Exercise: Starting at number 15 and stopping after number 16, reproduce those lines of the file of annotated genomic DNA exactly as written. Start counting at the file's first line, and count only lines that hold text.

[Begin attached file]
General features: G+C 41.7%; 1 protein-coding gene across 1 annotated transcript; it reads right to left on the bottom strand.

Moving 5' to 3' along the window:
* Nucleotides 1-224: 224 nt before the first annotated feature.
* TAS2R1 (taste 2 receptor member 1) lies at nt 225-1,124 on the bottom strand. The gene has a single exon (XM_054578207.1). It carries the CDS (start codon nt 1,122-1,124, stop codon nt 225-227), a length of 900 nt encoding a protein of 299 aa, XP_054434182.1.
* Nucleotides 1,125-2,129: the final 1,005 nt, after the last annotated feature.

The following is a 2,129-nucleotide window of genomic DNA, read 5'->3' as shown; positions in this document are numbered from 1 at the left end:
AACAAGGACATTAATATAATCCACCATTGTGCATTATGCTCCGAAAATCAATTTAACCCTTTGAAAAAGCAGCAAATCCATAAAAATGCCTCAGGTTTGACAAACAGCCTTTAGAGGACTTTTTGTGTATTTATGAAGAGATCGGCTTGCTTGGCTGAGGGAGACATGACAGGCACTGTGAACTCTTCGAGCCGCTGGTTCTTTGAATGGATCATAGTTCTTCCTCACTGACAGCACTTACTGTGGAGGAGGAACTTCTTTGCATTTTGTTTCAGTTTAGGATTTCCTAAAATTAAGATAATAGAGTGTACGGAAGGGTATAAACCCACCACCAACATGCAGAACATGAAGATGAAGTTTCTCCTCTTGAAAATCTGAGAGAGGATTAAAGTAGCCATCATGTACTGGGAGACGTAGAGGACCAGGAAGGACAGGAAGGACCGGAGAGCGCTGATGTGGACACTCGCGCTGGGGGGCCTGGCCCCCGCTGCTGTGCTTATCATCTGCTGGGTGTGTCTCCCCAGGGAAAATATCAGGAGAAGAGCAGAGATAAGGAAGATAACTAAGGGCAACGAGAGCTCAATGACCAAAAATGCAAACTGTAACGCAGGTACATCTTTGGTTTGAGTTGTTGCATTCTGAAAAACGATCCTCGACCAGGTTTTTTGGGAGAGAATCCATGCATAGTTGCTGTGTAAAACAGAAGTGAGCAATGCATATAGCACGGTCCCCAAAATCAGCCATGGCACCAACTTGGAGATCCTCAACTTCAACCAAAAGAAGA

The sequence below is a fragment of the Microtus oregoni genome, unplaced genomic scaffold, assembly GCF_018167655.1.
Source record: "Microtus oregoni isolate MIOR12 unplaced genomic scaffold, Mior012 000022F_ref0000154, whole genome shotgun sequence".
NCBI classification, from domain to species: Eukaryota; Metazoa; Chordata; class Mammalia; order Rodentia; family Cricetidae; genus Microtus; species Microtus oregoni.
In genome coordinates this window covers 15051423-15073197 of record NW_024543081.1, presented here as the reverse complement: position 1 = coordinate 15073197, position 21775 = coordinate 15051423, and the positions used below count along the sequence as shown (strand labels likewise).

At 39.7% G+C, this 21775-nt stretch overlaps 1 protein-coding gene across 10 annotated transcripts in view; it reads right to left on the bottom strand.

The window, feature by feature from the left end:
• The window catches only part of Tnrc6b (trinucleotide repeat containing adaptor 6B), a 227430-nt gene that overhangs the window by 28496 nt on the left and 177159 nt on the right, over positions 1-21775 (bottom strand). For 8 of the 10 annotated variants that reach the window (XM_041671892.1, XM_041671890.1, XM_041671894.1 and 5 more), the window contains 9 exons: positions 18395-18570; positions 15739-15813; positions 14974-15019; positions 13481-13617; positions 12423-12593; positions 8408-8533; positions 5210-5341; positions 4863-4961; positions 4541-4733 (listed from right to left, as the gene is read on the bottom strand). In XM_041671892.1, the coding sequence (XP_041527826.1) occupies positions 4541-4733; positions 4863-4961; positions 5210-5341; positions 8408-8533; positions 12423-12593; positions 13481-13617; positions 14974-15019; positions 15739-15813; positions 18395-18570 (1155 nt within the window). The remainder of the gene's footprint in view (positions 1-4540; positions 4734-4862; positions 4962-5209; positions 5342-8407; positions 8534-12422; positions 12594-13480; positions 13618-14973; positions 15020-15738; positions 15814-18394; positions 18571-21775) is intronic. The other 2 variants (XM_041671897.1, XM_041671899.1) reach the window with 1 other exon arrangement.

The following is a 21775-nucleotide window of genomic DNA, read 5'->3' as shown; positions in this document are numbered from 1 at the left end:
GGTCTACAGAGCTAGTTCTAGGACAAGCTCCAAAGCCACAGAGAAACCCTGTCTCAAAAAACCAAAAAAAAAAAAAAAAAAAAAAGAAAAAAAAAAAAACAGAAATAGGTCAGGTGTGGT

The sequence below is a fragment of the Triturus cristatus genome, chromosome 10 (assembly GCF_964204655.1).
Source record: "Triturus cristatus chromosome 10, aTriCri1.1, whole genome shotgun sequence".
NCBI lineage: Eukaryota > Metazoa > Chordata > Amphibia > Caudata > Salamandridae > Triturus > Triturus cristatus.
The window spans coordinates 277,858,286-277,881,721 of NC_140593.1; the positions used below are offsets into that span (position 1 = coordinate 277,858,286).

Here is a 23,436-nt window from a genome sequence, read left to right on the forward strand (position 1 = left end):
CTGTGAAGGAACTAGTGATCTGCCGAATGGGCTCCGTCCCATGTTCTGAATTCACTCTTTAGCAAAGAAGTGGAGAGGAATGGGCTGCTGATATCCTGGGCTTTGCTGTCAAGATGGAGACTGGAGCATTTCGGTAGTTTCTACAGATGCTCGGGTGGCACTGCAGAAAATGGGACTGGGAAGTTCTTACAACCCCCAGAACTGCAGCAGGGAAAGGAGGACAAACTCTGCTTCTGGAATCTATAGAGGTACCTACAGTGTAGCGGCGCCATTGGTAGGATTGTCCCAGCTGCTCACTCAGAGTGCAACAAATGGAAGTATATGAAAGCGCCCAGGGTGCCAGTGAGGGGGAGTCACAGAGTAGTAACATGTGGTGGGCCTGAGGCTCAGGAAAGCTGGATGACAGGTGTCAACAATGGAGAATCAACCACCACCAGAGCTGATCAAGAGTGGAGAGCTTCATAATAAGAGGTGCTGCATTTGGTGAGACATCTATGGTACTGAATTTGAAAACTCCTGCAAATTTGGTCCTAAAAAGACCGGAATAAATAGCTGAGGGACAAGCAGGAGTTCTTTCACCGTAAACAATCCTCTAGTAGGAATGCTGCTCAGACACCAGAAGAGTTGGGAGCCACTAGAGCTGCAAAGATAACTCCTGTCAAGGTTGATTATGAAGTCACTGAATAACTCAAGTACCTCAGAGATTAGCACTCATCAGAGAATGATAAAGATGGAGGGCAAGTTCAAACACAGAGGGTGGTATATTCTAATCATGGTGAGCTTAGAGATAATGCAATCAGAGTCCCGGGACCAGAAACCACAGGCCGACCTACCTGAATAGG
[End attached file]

The following is a 21775-nucleotide window of genomic DNA, read 5'->3' as shown; positions in this document are numbered from 1 at the left end:
GGTCTACAGAGCTAGTTCTAGGACAAGCTCCAAAGCCACAGAGAAACCCTGTCTCAAAAAACCAAAAAAAAAAAAAAAAAAAAAAGAAAAAAAAAAAAACAGAAATAGGTCAGGTGTGGT